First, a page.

The Indian state has both committed to transforming itself through digital means and at the same time building a global system that can accommodate and allow for such a transformation. Access, Voice and Opportunity must not be more cumbersome for the ‘next billion.’ And, this also means more responsibility for the Indian government. By opting for multistakeholderism it has just signed up for a bag full of new responsibilities. The agency of the sovereign will now have to be secured by a variety of stakeholders who may be more acceptable in certain forums. The government will have to invest in building capacity among them, building greater diversity among those who participate and ensuring greater representation of these stakeholders at key Internet governance debates globally. Without this, for India and many others, the global multistakeholder system will continue to reinforce existing disparities of the real world even in the digital world.

The third significant message within the speech was the quest of India to seek partnerships with key countries and institutions. And it is here that India will be able to carve a space significantly different from others. A space that a country of the size of India needs, the room a diverse and developing democracy must have. The needs of a billion people impose a very different set of responsibilities on a political system which must deliver to remain relevant. This was a call to those on the governance high table, particularly the United States, to respond adequately to the Indian overture. That these two countries, the largest net communities in the democratic world, must cooperate is unexceptionable, essential and inevitable. The details of this cooperation now need to be fleshed out and could be based on three key strands of association.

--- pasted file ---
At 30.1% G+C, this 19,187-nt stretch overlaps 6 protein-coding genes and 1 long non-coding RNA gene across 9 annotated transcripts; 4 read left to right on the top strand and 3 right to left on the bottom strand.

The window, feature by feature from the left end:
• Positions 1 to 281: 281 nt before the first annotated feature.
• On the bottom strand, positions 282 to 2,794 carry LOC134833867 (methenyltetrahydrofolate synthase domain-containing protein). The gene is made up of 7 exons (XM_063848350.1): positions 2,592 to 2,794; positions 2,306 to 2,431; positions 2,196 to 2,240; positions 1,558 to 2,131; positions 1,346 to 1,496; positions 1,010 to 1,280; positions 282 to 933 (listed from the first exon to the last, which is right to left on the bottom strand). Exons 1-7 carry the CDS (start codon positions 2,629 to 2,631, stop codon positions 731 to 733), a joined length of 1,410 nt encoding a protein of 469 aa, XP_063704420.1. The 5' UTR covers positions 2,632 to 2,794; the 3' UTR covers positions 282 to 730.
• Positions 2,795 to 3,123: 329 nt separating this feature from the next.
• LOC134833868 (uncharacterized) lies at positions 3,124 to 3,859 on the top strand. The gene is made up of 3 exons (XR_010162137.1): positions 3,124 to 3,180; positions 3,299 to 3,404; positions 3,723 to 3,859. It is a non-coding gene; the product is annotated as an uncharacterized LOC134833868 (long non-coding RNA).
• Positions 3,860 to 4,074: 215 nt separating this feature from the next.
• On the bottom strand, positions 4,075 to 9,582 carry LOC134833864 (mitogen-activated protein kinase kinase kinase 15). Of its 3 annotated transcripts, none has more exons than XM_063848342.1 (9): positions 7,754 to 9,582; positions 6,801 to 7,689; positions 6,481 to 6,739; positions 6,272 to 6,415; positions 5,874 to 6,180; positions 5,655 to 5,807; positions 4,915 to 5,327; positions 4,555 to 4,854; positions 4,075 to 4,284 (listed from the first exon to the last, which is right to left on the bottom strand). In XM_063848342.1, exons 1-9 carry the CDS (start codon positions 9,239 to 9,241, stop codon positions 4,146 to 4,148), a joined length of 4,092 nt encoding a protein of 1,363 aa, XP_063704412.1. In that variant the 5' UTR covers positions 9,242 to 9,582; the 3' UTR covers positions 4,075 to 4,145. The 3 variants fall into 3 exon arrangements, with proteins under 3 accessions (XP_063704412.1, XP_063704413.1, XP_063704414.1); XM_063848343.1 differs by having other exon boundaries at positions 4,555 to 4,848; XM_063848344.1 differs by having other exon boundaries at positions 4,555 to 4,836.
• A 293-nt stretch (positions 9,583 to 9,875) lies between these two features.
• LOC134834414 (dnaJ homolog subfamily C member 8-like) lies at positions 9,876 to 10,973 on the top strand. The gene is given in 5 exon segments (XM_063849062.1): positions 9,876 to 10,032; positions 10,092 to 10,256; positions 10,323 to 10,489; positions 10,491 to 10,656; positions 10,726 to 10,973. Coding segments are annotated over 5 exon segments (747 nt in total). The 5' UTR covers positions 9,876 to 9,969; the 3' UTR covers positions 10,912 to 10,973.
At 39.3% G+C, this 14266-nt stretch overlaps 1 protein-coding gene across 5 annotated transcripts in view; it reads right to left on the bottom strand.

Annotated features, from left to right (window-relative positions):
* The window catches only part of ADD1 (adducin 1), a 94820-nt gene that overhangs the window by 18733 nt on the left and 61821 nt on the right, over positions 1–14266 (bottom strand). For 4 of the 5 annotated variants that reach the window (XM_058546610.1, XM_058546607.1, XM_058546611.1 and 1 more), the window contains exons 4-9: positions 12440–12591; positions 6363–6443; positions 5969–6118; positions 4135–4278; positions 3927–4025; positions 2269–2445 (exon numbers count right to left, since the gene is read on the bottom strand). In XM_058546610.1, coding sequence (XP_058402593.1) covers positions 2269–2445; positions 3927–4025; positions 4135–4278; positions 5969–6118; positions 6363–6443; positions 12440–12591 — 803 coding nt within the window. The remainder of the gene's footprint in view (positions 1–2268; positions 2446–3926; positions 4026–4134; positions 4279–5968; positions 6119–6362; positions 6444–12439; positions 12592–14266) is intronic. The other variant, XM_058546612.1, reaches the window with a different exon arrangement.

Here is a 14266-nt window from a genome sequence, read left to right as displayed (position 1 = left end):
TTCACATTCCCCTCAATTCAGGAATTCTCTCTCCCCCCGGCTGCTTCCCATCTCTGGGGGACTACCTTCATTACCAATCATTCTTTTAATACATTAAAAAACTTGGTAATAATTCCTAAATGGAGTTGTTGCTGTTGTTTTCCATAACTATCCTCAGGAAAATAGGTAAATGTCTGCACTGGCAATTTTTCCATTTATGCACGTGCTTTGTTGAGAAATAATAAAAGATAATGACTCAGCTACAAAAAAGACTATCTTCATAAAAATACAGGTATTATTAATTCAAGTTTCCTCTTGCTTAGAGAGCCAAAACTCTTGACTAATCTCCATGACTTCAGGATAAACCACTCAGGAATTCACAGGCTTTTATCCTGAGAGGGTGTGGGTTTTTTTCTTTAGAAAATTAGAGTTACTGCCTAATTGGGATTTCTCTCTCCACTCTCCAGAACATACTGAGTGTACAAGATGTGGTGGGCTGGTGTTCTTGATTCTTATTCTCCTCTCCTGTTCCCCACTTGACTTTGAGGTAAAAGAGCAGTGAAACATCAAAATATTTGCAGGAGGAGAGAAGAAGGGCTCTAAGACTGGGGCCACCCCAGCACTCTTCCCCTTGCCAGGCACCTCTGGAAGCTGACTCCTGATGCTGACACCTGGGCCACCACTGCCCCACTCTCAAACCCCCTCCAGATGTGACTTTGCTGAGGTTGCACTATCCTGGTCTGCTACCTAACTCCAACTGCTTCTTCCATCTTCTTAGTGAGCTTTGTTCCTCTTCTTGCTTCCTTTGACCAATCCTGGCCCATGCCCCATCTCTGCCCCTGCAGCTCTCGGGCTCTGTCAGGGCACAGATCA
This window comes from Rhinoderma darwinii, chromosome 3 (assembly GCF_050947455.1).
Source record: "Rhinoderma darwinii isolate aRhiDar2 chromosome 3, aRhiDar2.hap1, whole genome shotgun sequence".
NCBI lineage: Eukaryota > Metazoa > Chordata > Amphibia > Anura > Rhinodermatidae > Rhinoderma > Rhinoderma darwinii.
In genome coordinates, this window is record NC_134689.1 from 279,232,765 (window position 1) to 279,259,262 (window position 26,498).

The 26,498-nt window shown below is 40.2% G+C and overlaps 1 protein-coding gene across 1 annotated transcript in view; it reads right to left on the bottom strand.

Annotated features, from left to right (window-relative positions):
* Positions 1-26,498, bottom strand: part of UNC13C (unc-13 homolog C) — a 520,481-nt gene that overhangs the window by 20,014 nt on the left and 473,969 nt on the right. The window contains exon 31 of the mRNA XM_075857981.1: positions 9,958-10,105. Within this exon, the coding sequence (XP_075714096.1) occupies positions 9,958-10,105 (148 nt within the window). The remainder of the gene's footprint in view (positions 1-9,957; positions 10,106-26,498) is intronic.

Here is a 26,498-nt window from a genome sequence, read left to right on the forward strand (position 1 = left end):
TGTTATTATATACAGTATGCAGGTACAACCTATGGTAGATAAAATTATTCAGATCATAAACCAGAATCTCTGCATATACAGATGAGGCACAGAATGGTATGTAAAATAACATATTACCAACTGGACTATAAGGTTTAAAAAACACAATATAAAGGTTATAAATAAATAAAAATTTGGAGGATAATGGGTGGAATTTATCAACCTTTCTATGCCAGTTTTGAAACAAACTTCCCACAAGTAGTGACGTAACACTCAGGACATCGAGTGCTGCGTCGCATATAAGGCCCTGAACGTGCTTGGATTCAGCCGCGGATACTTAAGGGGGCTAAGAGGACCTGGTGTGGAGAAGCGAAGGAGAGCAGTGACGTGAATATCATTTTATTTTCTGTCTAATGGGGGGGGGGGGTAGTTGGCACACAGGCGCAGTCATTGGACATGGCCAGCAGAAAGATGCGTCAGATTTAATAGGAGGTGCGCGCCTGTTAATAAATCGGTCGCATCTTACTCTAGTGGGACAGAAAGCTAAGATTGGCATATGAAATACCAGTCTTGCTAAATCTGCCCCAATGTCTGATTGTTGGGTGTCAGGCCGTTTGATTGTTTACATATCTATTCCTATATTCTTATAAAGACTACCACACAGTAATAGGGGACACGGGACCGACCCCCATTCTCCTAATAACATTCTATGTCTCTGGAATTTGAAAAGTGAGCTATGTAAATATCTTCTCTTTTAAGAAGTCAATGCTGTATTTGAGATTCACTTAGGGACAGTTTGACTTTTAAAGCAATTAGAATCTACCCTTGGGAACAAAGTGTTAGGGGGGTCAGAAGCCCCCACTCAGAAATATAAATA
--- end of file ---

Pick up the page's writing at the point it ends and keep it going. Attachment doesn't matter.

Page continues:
What the US must do